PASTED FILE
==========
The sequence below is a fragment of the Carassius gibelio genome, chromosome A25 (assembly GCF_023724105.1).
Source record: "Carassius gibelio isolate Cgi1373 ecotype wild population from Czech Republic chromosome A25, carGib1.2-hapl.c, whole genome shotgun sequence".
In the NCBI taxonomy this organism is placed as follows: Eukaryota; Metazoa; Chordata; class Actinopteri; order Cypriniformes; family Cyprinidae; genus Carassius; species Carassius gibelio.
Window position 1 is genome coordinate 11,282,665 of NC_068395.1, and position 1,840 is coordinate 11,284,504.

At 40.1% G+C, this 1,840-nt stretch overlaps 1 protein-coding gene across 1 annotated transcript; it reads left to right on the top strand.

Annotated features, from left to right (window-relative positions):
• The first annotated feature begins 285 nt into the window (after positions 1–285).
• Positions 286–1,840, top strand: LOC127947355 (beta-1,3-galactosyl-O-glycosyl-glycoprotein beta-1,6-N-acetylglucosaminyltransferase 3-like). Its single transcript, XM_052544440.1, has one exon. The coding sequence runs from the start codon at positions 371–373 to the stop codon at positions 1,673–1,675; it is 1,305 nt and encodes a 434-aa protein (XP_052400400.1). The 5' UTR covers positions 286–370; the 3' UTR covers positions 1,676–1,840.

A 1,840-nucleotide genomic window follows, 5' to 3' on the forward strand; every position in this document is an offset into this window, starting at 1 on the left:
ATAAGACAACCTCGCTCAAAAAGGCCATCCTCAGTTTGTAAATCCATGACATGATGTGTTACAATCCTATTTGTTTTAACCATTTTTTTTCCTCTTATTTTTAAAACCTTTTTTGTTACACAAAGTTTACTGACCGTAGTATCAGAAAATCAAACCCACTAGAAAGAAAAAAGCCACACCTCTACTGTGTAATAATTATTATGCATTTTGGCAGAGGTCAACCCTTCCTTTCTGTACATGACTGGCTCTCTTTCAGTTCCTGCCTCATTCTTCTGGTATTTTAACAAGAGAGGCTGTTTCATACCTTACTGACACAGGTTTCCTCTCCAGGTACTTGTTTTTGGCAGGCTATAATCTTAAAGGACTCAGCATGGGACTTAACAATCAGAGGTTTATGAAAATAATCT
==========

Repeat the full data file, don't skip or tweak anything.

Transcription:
The sequence below is a fragment of the Carassius gibelio genome, chromosome A25 (assembly GCF_023724105.1).
Source record: "Carassius gibelio isolate Cgi1373 ecotype wild population from Czech Republic chromosome A25, carGib1.2-hapl.c, whole genome shotgun sequence".
In the NCBI taxonomy this organism is placed as follows: Eukaryota; Metazoa; Chordata; class Actinopteri; order Cypriniformes; family Cyprinidae; genus Carassius; species Carassius gibelio.
Window position 1 is genome coordinate 11,282,665 of NC_068395.1, and position 1,840 is coordinate 11,284,504.

At 40.1% G+C, this 1,840-nt stretch overlaps 1 protein-coding gene across 1 annotated transcript; it reads left to right on the top strand.

Annotated features, from left to right (window-relative positions):
• The first annotated feature begins 285 nt into the window (after positions 1–285).
• Positions 286–1,840, top strand: LOC127947355 (beta-1,3-galactosyl-O-glycosyl-glycoprotein beta-1,6-N-acetylglucosaminyltransferase 3-like). Its single transcript, XM_052544440.1, has one exon. The coding sequence runs from the start codon at positions 371–373 to the stop codon at positions 1,673–1,675; it is 1,305 nt and encodes a 434-aa protein (XP_052400400.1). The 5' UTR covers positions 286–370; the 3' UTR covers positions 1,676–1,840.

A 1,840-nucleotide genomic window follows, 5' to 3' on the forward strand; every position in this document is an offset into this window, starting at 1 on the left:
ATAAGACAACCTCGCTCAAAAAGGCCATCCTCAGTTTGTAAATCCATGACATGATGTGTTACAATCCTATTTGTTTTAACCATTTTTTTTCCTCTTATTTTTAAAACCTTTTTTGTTACACAAAGTTTACTGACCGTAGTATCAGAAAATCAAACCCACTAGAAAGAAAAAAGCCACACCTCTACTGTGTAATAATTATTATGCATTTTGGCAGAGGTCAACCCTTCCTTTCTGTACATGACTGGCTCTCTTTCAGTTCCTGCCTCATTCTTCTGGTATTTTAACAAGAGAGGCTGTTTCATACCTTACTGACACAGGTTTCCTCTCCAGGTACTTGTTTTTGGCAGGCTATAATCTTAAAGGACTCAGCATGGGACTTAACAATCAGAGGTTTATGAAAATAATCT